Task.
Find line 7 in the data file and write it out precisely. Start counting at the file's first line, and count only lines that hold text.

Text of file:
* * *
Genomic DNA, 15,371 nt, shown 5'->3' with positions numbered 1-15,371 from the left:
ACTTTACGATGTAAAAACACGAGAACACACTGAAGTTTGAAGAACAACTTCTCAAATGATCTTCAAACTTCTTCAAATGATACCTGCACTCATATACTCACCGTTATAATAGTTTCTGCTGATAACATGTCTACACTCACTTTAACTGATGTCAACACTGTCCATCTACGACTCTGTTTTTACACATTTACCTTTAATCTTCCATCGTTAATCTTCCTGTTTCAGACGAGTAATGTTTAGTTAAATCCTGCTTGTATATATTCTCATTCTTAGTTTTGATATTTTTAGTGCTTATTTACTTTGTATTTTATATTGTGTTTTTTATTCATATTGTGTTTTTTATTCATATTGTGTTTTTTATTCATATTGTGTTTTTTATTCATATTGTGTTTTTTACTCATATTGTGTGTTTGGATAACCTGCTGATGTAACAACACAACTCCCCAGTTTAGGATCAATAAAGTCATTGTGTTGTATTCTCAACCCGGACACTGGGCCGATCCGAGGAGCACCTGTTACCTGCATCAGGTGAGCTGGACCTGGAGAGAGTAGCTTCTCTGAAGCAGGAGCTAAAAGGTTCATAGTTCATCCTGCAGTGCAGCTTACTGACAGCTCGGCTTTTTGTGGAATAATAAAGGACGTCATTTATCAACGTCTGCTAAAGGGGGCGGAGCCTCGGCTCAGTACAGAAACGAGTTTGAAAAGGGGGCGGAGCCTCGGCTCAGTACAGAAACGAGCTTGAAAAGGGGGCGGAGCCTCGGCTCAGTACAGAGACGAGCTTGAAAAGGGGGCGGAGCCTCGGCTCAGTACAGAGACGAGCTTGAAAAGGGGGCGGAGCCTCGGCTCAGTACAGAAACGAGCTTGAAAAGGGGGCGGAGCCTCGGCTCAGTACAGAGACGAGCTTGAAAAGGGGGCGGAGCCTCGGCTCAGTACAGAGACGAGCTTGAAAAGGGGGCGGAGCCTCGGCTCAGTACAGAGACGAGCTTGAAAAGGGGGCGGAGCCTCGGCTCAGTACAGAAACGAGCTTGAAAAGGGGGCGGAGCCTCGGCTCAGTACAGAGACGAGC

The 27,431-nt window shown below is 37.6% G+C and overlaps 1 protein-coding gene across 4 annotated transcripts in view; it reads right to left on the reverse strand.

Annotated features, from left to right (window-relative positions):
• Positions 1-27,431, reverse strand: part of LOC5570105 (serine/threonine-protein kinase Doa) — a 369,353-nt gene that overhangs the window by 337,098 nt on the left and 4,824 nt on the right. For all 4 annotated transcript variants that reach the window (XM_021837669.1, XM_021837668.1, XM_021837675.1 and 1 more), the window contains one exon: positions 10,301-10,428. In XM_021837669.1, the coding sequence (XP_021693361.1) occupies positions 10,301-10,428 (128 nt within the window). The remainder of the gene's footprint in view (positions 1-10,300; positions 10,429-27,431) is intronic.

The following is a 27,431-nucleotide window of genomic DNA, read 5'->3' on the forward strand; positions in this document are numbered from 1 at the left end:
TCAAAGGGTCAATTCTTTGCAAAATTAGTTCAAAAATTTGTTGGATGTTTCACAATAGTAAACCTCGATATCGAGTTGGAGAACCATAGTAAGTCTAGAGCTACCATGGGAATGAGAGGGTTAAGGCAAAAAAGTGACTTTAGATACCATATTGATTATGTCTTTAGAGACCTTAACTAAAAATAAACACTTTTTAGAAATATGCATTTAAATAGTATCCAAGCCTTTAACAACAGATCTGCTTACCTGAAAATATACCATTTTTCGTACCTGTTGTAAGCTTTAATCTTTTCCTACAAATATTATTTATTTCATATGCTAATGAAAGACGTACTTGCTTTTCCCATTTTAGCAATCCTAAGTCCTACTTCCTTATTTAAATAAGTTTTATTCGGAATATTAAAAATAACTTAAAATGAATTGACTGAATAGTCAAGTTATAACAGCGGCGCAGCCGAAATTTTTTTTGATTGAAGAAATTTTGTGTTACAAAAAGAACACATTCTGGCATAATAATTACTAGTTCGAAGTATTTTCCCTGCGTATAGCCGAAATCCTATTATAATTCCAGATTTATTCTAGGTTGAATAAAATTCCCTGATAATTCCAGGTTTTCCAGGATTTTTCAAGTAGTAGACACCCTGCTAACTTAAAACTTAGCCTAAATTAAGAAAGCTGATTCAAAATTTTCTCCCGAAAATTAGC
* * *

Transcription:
TCAAAGGGTCAATTCTTTGCAAAATTAGTTCAAAAATTTGTTGGATGTTTCACAATAGTAAACCTCGATATCGAGTTGGAGAACCATAGTAAGTCTAGAGCTACCATGGGAATGAGAGGGTTAAGGCAAAAAAGTGACTTTAGATACCATATTGATTATGTCTTTAGAGACCTTAACTAAAAATAAACACTTTTTAGAAATATGCATTTAAATAGTATCCAAGCCTTTAACAACAGATCTGCTTACCTGAAAATATACCATTTTTCGTACCTGTTGTAAGCTTTAATCTTTTCCTACAAATATTATTTATTTCATATGCTAATGAAAGACGTACTTGCTTTTCCCATTTTAGCAATCCTAAGTCCTACTTCCTTATTTAAATAAGTTTTATTCGGAATATTAAAAATAACTTAAAATGAATTGACTGAATAGTCAAGTTATAACAGCGGCGCAGCCGAAATTTTTTTTGATTGAAGAAATTTTGTGTTACAAAAAGAACACATTCTGGCATAATAATTACTAGTTCGAAGTATTTTCCCTGCGTATAGCCGAAATCCTATTATAATTCCAGATTTATTCTAGGTTGAATAAAATTCCCTGATAATTCCAGGTTTTCCAGGATTTTTCAAGTAGTAGACACCCTGCTAACTTAAAACTTAGCCTAAATTAAGAAAGCTGATTCAAAATTTTCTCCCGAAAATTAGC